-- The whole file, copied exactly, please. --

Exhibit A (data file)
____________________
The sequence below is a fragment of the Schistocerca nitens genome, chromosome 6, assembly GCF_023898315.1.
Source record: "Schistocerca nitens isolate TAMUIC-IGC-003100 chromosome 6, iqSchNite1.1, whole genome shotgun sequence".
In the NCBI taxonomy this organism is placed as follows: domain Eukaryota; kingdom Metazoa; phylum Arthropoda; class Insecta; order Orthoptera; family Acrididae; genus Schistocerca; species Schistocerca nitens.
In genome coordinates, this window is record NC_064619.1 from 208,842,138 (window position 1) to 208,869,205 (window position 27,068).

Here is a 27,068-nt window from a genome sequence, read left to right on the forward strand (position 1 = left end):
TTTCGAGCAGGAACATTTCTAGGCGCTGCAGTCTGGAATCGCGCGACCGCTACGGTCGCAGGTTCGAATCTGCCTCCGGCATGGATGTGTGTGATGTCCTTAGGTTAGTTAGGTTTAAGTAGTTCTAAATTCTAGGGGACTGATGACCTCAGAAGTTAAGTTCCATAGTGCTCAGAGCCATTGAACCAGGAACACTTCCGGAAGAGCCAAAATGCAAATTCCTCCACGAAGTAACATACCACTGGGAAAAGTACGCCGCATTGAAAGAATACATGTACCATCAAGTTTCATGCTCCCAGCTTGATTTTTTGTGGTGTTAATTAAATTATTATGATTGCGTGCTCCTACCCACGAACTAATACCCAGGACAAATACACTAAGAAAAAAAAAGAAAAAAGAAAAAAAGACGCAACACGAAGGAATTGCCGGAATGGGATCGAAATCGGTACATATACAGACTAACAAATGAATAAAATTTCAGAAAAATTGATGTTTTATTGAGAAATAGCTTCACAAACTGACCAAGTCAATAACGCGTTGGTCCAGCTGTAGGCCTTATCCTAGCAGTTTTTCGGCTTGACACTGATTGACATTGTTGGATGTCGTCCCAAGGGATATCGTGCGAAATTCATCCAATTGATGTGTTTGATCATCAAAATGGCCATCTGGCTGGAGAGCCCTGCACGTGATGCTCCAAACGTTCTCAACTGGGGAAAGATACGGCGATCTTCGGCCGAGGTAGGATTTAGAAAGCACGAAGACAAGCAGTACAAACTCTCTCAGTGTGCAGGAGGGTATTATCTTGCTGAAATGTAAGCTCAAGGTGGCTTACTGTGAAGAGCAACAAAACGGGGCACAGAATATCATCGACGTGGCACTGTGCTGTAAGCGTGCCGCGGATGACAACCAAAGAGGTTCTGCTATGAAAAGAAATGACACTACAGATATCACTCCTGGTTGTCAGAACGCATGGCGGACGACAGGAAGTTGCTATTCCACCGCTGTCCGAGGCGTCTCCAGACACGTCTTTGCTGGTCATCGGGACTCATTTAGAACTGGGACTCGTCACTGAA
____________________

The sequence below is a fragment of the Schistocerca nitens genome, chromosome 6, assembly GCF_023898315.1.
Source record: "Schistocerca nitens isolate TAMUIC-IGC-003100 chromosome 6, iqSchNite1.1, whole genome shotgun sequence".
In the NCBI taxonomy this organism is placed as follows: domain Eukaryota; kingdom Metazoa; phylum Arthropoda; class Insecta; order Orthoptera; family Acrididae; genus Schistocerca; species Schistocerca nitens.
In genome coordinates, this window is record NC_064619.1 from 208,842,138 (window position 1) to 208,869,205 (window position 27,068).

Here is a 27,068-nt window from a genome sequence, read left to right on the forward strand (position 1 = left end):
TTTCGAGCAGGAACATTTCTAGGCGCTGCAGTCTGGAATCGCGCGACCGCTACGGTCGCAGGTTCGAATCTGCCTCCGGCATGGATGTGTGTGATGTCCTTAGGTTAGTTAGGTTTAAGTAGTTCTAAATTCTAGGGGACTGATGACCTCAGAAGTTAAGTTCCATAGTGCTCAGAGCCATTGAACCAGGAACACTTCCGGAAGAGCCAAAATGCAAATTCCTCCACGAAGTAACATACCACTGGGAAAAGTACGCCGCATTGAAAGAATACATGTACCATCAAGTTTCATGCTCCCAGCTTGATTTTTTGTGGTGTTAATTAAATTATTATGATTGCGTGCTCCTACCCACGAACTAATACCCAGGACAAATACACTAAGAAAAAAAAAGAAAAAAGAAAAAAAGACGCAACACGAAGGAATTGCCGGAATGGGATCGAAATCGGTACATATACAGACTAACAAATGAATAAAATTTCAGAAAAATTGATGTTTTATTGAGAAATAGCTTCACAAACTGACCAAGTCAATAACGCGTTGGTCCAGCTGTAGGCCTTATCCTAGCAGTTTTTCGGCTTGACACTGATTGACATTGTTGGATGTCGTCCCAAGGGATATCGTGCGAAATTCATCCAATTGATGTGTTTGATCATCAAAATGGCCATCTGGCTGGAGAGCCCTGCACGTGATGCTCCAAACGTTCTCAACTGGGGAAAGATACGGCGATCTTCGGCCGAGGTAGGATTTAGAAAGCACGAAGACAAGCAGTACAAACTCTCTCAGTGTGCAGGAGGGTATTATCTTGCTGAAATGTAAGCTCAAGGTGGCTTACTGTGAAGAGCAACAAAACGGGGCACAGAATATCATCGACGTGGCACTGTGCTGTAAGCGTGCCGCGGATGACAACCAAAGAGGTTCTGCTATGAAAAGAAATGACACTACAGATATCACTCCTGGTTGTCAGAACGCATGGCGGACGACAGGAAGTTGCTATTCCACCGCTGTCCGAGGCGTCTCCAGACACGTCTTTGCTGGTCATCGGGACTCATTTAGAACTGGGACTCGTCACTGAA